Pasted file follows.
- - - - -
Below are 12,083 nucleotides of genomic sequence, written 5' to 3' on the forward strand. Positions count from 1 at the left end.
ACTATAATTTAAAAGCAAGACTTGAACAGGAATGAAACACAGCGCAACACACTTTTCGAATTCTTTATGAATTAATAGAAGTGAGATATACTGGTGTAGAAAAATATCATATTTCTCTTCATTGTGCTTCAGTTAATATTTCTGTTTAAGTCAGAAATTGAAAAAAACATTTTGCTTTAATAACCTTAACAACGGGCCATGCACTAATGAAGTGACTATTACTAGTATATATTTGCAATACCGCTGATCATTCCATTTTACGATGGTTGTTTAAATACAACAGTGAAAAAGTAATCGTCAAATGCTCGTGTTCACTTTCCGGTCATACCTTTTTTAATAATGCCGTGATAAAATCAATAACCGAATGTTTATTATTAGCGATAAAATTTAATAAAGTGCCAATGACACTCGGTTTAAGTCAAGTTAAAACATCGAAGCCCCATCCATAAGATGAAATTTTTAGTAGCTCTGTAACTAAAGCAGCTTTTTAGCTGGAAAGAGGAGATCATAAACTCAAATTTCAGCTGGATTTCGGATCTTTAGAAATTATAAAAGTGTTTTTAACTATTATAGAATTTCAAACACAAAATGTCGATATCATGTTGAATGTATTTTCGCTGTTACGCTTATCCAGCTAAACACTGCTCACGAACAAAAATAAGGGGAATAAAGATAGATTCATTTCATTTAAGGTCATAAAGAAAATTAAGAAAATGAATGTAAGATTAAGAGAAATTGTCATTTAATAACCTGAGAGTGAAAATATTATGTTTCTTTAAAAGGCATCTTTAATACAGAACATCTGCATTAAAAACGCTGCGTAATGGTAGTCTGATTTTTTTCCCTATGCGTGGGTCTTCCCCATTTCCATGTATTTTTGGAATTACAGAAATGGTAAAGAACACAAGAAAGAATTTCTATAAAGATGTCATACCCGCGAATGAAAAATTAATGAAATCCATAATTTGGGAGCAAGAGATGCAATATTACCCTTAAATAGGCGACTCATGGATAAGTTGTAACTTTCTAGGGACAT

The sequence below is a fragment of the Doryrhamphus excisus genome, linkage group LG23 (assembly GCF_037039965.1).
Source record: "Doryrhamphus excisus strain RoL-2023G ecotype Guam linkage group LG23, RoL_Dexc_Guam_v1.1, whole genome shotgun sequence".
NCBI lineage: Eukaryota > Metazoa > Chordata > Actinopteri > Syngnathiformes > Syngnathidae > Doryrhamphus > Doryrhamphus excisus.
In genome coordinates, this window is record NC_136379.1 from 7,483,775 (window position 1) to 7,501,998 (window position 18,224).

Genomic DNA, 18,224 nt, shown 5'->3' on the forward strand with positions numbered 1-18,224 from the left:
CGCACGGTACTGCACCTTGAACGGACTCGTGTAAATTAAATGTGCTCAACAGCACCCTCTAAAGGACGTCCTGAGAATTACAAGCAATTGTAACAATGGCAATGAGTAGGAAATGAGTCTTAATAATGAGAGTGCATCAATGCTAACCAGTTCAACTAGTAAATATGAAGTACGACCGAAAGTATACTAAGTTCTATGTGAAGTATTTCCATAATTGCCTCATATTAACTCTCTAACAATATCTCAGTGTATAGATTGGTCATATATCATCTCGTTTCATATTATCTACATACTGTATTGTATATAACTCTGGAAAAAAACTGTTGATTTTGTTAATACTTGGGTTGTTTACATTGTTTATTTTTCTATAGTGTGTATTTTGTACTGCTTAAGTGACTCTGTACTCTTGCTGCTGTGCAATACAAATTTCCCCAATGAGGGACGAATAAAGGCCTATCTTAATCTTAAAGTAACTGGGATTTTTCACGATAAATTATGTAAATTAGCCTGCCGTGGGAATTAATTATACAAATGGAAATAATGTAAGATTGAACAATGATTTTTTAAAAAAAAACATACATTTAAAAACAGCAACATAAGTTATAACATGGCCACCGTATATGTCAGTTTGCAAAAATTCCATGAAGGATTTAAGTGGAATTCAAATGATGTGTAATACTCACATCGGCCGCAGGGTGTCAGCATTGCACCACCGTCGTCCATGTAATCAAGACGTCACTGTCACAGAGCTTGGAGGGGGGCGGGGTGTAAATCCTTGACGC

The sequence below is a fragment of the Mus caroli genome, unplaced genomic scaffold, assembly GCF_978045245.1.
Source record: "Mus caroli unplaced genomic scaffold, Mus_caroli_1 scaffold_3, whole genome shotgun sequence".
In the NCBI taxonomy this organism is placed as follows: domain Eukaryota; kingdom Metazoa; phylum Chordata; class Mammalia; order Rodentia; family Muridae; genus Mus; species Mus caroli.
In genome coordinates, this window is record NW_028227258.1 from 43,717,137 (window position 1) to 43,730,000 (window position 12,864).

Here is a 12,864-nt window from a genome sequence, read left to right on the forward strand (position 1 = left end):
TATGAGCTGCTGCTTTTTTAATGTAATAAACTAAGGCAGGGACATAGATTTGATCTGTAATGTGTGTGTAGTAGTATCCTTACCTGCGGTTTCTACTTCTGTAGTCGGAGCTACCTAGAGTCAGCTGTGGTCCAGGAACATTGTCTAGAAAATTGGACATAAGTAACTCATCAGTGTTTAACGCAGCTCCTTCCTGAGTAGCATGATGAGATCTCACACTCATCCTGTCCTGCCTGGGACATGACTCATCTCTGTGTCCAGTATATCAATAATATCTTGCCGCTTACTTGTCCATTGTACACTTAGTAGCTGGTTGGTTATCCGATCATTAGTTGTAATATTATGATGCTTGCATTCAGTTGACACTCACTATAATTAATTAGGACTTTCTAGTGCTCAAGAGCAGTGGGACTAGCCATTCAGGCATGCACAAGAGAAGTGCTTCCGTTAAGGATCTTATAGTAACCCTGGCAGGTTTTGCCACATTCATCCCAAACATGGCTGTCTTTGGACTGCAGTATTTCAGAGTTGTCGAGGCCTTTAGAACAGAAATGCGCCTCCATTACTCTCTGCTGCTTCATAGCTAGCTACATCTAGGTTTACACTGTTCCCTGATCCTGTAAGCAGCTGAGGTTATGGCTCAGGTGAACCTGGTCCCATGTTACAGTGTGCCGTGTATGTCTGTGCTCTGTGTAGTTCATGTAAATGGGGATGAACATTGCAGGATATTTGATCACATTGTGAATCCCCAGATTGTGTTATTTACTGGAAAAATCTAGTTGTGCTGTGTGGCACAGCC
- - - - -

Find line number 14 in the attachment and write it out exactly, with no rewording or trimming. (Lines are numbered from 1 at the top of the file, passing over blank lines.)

TATGAGCTGCTGCTTTTTTAATGTAATAAACTAAGGCAGGGACATAGATTTGATCTGTAATGTGTGTGTAGTAGTATCCTTACCTGCGGTTTCTACTTCTGTAGTCGGAGCTACCTAGAGTCAGCTGTGGTCCAGGAACATTGTCTAGAAAATTGGACATAAGTAACTCATCAGTGTTTAACGCAGCTCCTTCCTGAGTAGCATGATGAGATCTCACACTCATCCTGTCCTGCCTGGGACATGACTCATCTCTGTGTCCAGTATATCAATAATATCTTGCCGCTTACTTGTCCATTGTACACTTAGTAGCTGGTTGGTTATCCGATCATTAGTTGTAATATTATGATGCTTGCATTCAGTTGACACTCACTATAATTAATTAGGACTTTCTAGTGCTCAAGAGCAGTGGGACTAGCCATTCAGGCATGCACAAGAGAAGTGCTTCCGTTAAGGATCTTATAGTAACCCTGGCAGGTTTTGCCACATTCATCCCAAACATGGCTGTCTTTGGACTGCAGTATTTCAGAGTTGTCGAGGCCTTTAGAACAGAAATGCGCCTCCATTACTCTCTGCTGCTTCATAGCTAGCTACATCTAGGTTTACACTGTTCCCTGATCCTGTAAGCAGCTGAGGTTATGGCTCAGGTGAACCTGGTCCCATGTTACAGTGTGCCGTGTATGTCTGTGCTCTGTGTAGTTCATGTAAATGGGGATGAACATTGCAGGATATTTGATCACATTGTGAATCCCCAGATTGTGTTATTTACTGGAAAAATCTAGTTGTGCTGTGTGGCACAGCC